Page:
The name of Rosa Parks is known wherever the American civil rights struggles of the sixties is retold. But who has heard of Claudette Colvin? Nine months before Rosa Park, Claudette Colvin also refused to give up her seat to a white person on a bus in Montgomery, Alabama.
Continuing our series on historic women as part of Women’s History Month, Heather Savigny, senior lecturer in political science at the University of East Anglia, Claudette Colvin, forgotten hero of the American civil rights struggle.
The name of Rosa Parks is known wherever the American civil rights struggles of the sixties is retold. But who has heard of Claudette Colvin? Nine months before Rosa Parks in 1955, Claudette Colvin also refused to give up her seat to a white person on a bus in Montgomery, Alabama, helping the build the momentum towards the boycott of the town’s segregated bus system, which became so emblematic of the civil rights struggle. So, why is it that Rosa Parks is an icon, while Claudette Colvin has been lost to the mists of history? It may well be partially Claudette’s gender – history is still dominated by writing about men – but it may also be that her social class meant that she has been largely ignored.
Claudette was a studious teenager, who was intelligent and loyal with a fierce sense of right and wrong. She watched a good friend sentenced to death and later executed, for the ‘crime’ of having sex with a white woman. Her profound sense of injustice and intelligent understanding of her rights provide the background to her courageous act: when threatened with arrest for refusing to give up her seat for a white person, she remained where she was. Dragged from the bus by policemen, kicked and afraid of being raped, she was arrested and thrown into a police cell. Pleading innocence, she was found guilty. She was not the first person to be arrested for such an act, but she was the first to plead not guilty to such a charge. Yet, despite her courage, community elders marginalised her because she was from the ‘wrong side’ of town.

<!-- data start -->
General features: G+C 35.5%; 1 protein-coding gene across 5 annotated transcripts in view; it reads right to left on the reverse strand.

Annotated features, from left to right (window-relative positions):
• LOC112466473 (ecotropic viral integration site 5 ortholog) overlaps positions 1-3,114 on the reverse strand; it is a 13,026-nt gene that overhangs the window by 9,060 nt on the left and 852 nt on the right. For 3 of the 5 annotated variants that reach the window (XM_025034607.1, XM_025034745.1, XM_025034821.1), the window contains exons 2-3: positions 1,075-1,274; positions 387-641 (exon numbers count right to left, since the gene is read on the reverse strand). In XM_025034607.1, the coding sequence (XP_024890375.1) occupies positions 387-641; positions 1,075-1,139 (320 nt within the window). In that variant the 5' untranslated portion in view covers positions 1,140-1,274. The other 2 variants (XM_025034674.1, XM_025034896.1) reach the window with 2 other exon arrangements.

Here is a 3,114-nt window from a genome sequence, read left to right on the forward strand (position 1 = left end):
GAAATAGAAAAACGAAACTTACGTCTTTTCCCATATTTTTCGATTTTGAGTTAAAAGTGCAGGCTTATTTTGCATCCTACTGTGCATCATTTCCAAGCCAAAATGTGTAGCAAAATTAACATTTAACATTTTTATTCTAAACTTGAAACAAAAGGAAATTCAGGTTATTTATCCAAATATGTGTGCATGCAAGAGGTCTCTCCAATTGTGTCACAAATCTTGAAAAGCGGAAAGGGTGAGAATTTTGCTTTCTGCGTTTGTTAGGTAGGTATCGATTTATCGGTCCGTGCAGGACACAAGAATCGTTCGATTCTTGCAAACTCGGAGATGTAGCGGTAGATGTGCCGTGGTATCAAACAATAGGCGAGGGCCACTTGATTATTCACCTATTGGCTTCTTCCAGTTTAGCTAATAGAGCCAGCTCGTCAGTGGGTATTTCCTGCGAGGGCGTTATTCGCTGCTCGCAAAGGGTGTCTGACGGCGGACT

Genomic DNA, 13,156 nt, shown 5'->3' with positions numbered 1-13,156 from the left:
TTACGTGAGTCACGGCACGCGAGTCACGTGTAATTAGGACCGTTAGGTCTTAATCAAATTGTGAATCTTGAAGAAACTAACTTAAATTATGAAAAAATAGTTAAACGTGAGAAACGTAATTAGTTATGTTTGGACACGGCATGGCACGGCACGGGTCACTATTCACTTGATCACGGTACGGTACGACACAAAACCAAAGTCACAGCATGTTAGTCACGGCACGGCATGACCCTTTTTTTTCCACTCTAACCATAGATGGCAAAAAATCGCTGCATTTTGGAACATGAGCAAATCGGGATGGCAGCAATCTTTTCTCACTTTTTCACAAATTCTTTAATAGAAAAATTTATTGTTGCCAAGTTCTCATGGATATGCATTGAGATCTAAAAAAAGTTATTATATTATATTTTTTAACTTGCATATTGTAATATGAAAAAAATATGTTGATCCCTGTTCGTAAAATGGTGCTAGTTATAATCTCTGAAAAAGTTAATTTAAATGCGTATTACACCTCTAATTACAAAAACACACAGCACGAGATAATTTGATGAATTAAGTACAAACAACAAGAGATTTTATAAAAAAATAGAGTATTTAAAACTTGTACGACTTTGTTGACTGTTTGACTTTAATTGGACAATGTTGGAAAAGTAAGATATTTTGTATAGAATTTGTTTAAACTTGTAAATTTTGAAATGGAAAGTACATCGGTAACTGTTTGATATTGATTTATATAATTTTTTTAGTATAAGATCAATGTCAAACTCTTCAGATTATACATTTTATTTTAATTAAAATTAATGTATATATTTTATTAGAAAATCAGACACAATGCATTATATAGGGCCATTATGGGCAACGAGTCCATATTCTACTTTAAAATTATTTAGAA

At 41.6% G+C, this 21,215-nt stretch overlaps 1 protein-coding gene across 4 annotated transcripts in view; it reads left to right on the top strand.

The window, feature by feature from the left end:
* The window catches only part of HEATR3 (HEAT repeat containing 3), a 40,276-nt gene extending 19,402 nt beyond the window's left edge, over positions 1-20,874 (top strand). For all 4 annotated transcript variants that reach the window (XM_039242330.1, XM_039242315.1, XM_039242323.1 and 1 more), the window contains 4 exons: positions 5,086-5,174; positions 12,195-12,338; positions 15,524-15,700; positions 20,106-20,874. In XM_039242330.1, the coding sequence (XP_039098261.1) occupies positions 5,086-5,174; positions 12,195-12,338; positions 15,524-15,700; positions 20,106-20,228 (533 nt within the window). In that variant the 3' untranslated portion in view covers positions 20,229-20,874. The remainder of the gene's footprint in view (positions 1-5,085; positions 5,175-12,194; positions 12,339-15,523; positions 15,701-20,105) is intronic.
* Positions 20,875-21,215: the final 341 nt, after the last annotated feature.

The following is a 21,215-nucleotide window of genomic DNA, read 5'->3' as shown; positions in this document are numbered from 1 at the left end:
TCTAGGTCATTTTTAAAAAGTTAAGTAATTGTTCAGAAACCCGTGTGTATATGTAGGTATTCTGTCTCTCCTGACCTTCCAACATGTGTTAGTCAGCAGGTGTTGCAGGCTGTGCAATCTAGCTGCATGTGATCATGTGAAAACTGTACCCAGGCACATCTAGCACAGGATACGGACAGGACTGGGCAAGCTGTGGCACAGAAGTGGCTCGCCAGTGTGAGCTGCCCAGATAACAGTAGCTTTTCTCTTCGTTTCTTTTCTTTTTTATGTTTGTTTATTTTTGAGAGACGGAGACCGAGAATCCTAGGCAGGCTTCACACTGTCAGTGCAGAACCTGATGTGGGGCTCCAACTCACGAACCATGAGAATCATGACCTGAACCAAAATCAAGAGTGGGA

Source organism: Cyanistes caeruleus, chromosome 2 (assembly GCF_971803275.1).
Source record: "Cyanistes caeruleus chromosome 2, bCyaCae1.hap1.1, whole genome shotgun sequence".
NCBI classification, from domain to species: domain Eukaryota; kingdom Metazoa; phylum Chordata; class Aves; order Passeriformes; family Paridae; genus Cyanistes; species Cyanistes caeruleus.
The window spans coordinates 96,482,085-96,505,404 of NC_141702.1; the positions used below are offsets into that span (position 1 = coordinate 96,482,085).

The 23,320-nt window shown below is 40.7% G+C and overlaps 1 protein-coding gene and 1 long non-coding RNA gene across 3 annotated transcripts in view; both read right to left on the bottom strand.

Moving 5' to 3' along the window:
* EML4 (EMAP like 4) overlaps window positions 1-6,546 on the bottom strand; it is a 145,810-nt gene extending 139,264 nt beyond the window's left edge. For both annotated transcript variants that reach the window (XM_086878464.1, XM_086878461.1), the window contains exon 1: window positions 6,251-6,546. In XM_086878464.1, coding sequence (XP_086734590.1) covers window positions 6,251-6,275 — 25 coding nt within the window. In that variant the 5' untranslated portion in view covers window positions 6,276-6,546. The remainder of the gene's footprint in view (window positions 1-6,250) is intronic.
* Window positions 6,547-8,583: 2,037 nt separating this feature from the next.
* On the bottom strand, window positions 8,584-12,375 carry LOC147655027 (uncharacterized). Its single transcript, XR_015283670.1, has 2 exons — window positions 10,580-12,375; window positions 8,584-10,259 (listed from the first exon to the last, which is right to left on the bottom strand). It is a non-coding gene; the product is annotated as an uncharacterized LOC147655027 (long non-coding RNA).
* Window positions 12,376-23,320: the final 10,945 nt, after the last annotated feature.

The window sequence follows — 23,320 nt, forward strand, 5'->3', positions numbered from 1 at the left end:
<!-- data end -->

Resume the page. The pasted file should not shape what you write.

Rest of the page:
Not only this, Claudette later became pregnant by an older married man under circumstances which today would be termed statutory rape. To the male-dominated ‘respectable’ community leaders, not only was she poor, but she was a ‘fallen woman’. Rather than celebrating her actions, dominant class norms ensured her ‘falling’ from history.
The way in which history is written is a political act in itself. Claudette’s place in the changing of US history has been marginalised. And as Gary Younge observes, while her name is mentioned in civil rights books, it is rare that she gets more than a dismissive mention. Most Americans in the US have never heard of her.
We know that women have struggled to have their voices heard in history. But for Claudette this ‘invisibility’ is also a product of her social class. Rather than celebrating her act of courage and political activism and her role in reshaping the US political landscape, her social class has meant that historians have largely ignored her voice. History is often written from perspectives which reinforce, rather than challenge, cultural and gendered dominant norms of the day. Writing history needs to celebrate those women who have acted courageously. Writing history is even more powerful when we restore those women whose voices have been marginalised because of their class.
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